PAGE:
Overall this is a smooth wine. I love noticing the terroir in a wine. This tells me that little has been done to the wine in the way of altering its expression. It is an honest wine. Approachable. It is not overly complex. At 13% ABV it is also not a laborious, exhausting affair either. You can open a bottle and slowly follow it through your evening without suffering from palate fatigue. This is a fantastic EDC wine (EDC = Every Day Consumption). For the price Casemates Wine is offering it presents great value for the price. This is a great way to stock up your cellar.

Accessories: Stemless Aerating Wine Glasses

Hi Folks! I’d like to say a little about this not so little accessory I have been using for a while now (at least 6 months). I want to talk about the Stemless Aerating Wine Glass by Chevalier. I’m extremely skeptical when it comes to wine accessories as I generally find them wholly ineffective and unnecessary. They very often come across to me as expensive gimmicks designed to fool your better judgement and generally take advantage of inexperienced wine enthusiasts.

Well that was the perspective I took when I first spotted this particular accessory over a year go. I held off for at least 6 months before ordering one myself. The short version of this story is: it is way more more effective than it looks. For once I found a wine accessory that actually lives up to and exceeds it’s promise.

Over the last 6 months I have done side-by-side tests with all manner of wine aerators and decanters. The best case scenario has been, this glass gets you an hour head start out of the bottle. The worst case scenario is still a 15 minute head start compared to decanting. I am not exaggerating my estimates. At first blush it looks ridiculous, over-the-top and unbelievable. Then you pour your first glass an it hits you.

This has become an indispensable tool in my wine evaluations and reviews, instantly unlocking all the flavors and layers hidden within each vintage on demand. I highly recommend this wine glass for anyone who has any appreciation for wine no matter how sophisticated or unsophisticated.

You can find this accessory on Amazon.com. Just follow the links below:

How to stock your Wine Cellar – Casemates

Ladies and Gentlemen. Today I’d like to present to you, Casemates.com. I often get comments about how my wine enthusiasm must be expensive to maintain. Well the truth is, it really isn’t that expensive. One of the main reasons for starting this blog is to show you and any aspiring winesnob that your love for wine does not necessarily have to be an expensive one. You do not have to spend a lot of money to enjoy good, great and sometimes exceptional wines.

Enter Casemates. They play no small part in my overall cellar strategy. This group dates back to mid 2000s. I discovered them when they ran Wine Woot and very quickly came to rely on them for great wines at great prices and sometimes ridiculous bargains. They now play a key role in stocking my cellar with great EDC (Every Day Consuption) wines. While the wine deals they feature are often inexpensive, this is no indication of their quality. It is not uncommon to find deals ranging between $80-$180 per case. Some of these wines have stood shoulder-to-shoulder with wines in my reserve that are 3-5 times the price. There are few things sweeter to a winesnob than opening a bottle with friends and watch their surprise when hear how little it cost. We are truly living at a great time when great wines are well within reach and Casemates is playing a key role in that respect.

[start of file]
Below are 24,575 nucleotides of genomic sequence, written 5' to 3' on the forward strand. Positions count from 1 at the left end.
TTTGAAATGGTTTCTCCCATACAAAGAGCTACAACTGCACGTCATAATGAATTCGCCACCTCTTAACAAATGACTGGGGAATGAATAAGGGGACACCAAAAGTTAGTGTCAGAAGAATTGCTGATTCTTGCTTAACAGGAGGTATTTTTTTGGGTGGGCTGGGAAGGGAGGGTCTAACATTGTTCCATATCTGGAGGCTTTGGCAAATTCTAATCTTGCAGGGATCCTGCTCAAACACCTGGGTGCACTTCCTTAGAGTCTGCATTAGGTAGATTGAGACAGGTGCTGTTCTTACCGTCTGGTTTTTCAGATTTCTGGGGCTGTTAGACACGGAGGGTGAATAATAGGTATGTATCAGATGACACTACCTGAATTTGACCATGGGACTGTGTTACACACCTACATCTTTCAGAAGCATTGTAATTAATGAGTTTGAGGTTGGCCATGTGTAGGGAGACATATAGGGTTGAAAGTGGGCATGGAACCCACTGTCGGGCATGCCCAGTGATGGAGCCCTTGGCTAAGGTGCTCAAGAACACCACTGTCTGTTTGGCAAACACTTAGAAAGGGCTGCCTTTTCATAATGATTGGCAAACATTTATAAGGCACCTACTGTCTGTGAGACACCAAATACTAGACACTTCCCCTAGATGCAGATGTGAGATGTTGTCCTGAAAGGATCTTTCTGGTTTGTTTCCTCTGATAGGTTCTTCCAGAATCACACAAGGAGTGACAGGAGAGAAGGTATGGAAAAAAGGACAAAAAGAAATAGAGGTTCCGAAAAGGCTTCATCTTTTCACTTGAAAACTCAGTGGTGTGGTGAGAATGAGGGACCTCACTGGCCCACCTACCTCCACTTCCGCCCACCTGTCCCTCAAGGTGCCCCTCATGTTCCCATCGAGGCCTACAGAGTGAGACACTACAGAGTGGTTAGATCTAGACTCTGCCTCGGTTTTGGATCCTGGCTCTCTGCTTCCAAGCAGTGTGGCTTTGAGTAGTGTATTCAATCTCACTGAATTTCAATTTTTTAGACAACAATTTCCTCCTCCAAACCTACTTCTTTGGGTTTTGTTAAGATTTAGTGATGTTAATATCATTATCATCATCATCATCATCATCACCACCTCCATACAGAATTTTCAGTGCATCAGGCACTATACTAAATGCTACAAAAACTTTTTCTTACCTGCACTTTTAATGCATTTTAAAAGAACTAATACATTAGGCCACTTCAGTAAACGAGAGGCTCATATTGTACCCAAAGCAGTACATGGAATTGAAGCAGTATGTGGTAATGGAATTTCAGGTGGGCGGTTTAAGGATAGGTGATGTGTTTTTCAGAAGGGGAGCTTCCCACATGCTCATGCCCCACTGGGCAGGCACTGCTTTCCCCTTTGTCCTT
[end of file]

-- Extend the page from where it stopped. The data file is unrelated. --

Moving forward I will try to highlight deals on wines I am familiar with. If you have any questions or would like my feedback on any of their offerings, please feel free to reach out to me on Instagram (@winesnob.blog). You can also follow Casemates on Instagram (@casemateswine).

This post is not sponsored in any way by Casemates. As with all my content, it is a pure reflection of my personal experience, opinion and my desire to support those who’s work I appreciate.

EDC: 2014 Pinot Noir by Apriori Cellars

Tonight’s occasion: 2014 Pinot Noir by Apriori Cellars, Sonoma Coast. Oh this wine! Where do I start? It is a highly understated and I would dare say underrated Pinot. In contrast to most of the Pinot I review which are big bold Pinot that need to take long naps to arrive at their fullest expression, this one is made in the more traditional Burgundian style. It’s refreshing to see a delicate, light easy Pinot.

There are no overpowering notes anywhere in this wine. At 12.5% ABV it is extremely approachable. You can enjoy this wine all day and not experience any palate fatigue. You can pair it with a delicious steak or enjoy it straight. The nose is very subtle with a hint of oak, rose and berry. Of course it has that unmistakable Sonoma earth. The body is buttery and smooth with a feathery finish that almost vanishes instantly. Thank you Casemates Wine for bringing us another winner! I’m perplexed as to why I have not yet visited this winemaker in person. 🤔 I surely need to fix that soon! Great job guys!